The sun sets on the Belcourt. Three arched awnings slant-shade the ticket window. I sit inside what has always been my ideal coffee shop, Fido, and watch interesting people walk up and down the bricked path alongside 21st Avenue. In this neighborhood, Hillsboro Village, dusk embodies one of the best things about Nashville: an independent, artistic spirit that flies beyond the city’s rhinestoned and cornponed stereotypes. It’s never been about country music for me. Even when I gave it what I felt was a fair shot, it never quite fit. Too much of rock’s rebel fire flows in these veins. As a teenager, I was told that, one day, I would like country music. Perhaps that’s a foregone conclusion for some in my hometown in rural west Tennessee. But here I am, pushing thirty-nine, and I would take a fuzzed out, power-chord burst of disjointed indie rock any day.
This piece is not about music, however. Rock writing is excessive enough without my stubborn opinions. No, it’s about saying goodbye to the city I’ve called home since my mid-twenties. Goodbye to my coming-of-age, where I learned about the onstage rush that follows a good crowd response at a gig, only to feel the emptiness of realizing that most people have never heard of me or our band. It’s where I learned how to endure personal hardship, and about the value of friends and family. (Wow, this is beginning to sound a little too much like a country song.) Nashville is where I learned that the world is big in a way that statistics and demographics cannot teach. It’s where I learned that people are generally good, or at least good-hearted, barring the selfishness that afflicts us all. And here comes the cliche: it’s where I figured out who I am. I know it sounds sentimental, but there’s no better way to put it. When you find yourself alone in a city that is sixty times larger than the town in which you grew up, you tend to learn some hard lessons. You really learn them. Internalize them, move forward from them, grow with them. Nashville symbolizes all of this.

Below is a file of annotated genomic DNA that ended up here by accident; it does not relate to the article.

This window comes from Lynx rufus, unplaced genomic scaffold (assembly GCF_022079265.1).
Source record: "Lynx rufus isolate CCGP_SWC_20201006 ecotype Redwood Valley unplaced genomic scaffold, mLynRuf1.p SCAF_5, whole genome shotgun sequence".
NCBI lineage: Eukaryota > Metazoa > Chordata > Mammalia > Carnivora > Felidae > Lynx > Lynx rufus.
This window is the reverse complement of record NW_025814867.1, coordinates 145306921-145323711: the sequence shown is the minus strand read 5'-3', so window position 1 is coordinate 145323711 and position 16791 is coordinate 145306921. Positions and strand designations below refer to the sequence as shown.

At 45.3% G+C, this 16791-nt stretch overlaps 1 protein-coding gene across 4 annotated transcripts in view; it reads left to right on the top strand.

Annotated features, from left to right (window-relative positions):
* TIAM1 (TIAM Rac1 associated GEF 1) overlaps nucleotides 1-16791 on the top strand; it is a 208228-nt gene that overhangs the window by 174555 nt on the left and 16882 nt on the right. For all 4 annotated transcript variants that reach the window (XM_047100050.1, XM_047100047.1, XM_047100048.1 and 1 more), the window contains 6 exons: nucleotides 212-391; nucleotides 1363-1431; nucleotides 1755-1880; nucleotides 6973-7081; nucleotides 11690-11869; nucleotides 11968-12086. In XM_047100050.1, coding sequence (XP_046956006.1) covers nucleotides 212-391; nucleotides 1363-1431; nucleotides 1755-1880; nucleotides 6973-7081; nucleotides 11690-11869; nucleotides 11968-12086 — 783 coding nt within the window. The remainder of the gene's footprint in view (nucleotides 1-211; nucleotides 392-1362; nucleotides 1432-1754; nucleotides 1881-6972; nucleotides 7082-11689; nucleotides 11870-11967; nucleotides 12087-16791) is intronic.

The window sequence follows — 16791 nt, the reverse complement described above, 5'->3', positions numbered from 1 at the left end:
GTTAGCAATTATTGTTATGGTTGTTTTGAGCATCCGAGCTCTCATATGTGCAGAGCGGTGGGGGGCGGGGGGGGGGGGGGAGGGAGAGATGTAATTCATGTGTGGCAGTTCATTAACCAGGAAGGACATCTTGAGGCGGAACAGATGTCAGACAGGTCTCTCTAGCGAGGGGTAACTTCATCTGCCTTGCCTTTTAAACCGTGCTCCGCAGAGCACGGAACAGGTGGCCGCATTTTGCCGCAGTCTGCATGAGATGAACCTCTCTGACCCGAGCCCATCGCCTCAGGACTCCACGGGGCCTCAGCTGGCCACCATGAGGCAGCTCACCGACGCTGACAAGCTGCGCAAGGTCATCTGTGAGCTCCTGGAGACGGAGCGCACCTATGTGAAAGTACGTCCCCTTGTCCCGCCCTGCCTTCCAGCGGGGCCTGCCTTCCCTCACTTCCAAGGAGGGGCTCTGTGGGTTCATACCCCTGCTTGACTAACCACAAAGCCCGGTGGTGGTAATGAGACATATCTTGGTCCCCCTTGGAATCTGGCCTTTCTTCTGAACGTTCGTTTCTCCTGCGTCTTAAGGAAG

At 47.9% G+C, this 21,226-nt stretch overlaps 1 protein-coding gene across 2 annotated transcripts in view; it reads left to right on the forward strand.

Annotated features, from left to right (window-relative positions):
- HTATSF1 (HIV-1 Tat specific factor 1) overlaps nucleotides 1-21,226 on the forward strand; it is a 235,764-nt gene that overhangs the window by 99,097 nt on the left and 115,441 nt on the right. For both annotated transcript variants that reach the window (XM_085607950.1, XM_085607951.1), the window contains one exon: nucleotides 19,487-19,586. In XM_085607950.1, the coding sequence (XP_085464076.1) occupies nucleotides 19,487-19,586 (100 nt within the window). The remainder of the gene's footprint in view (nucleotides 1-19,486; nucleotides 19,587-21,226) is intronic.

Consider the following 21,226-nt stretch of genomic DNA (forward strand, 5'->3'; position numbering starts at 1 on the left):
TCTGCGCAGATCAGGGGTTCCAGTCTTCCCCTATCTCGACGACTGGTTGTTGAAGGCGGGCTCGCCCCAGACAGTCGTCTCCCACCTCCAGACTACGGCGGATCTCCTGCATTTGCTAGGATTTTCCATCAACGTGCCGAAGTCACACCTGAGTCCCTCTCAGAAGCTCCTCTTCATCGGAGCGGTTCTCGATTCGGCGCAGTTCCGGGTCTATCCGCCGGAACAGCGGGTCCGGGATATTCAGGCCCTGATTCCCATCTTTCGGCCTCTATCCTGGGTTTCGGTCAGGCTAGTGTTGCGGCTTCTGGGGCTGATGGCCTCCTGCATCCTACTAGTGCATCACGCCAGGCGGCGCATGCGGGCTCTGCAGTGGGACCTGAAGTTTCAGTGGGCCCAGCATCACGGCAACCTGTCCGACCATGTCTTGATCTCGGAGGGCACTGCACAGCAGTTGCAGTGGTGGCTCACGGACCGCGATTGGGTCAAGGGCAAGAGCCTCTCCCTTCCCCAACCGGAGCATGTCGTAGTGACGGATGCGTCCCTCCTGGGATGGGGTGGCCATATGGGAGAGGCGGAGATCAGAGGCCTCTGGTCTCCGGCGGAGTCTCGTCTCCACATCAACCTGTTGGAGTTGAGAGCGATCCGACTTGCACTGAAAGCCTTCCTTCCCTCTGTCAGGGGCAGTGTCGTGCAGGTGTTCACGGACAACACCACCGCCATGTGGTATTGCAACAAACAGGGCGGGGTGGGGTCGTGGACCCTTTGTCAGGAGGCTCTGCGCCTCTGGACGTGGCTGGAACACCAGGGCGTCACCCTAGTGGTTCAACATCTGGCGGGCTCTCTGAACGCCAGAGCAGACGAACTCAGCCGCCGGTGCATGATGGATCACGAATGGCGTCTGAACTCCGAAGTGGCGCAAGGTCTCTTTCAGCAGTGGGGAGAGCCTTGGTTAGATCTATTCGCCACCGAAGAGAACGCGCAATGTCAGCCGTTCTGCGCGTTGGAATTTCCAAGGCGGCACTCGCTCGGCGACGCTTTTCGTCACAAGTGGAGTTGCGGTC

It’s true that we’re not moving very far–the opposite end of an adjacent county–but we are, in fact, moving. For the first time in a really long time, I will not have Davidson County tags on my license plate. A trip downtown will require a bit more planning. I will miss the easy access to places like Fido and the Red Door, or to the rock clubs on Elliston Place, or Centennial Park in the fall, when the TACA craft fair sets up its rows of tents. It’s not that I’ve been going to these places of late, but I’ve grown accustomed to knowing that they are there. That they are part of the city I’ve proudly called home for so many tumultuous and glorious years.
Anyway, a new chapter begins, and I’m actually warming to the notion of a quieter existence in a smaller setting, my growing family around me. Chances are, however, that when someone from another part of the country asks where I’m from, I’ll say Nashville. It’s close enough, right?
Rewind. Earlier I said that dusk embodies this so-called independent, artistic spirit, but I did not explain how. It’s not complicated. Dusk is magic, wherever you are–city, ocean, mountains, woods. Dusk is when, thirteen years ago, I recognized the genie-soul* of Hillsboro Village, and that essence extended to include all of Nashville in some way or other. I felt it then as I feel it now, watching the sun disappear behind Sam’s Sports Bar and Grill.
*”Genie-soul” is a Walker Percy-ism. He uses the term to indicate the general feeling of a place: “every place has [it] or else is not a place.” You really should read The Moviegoer.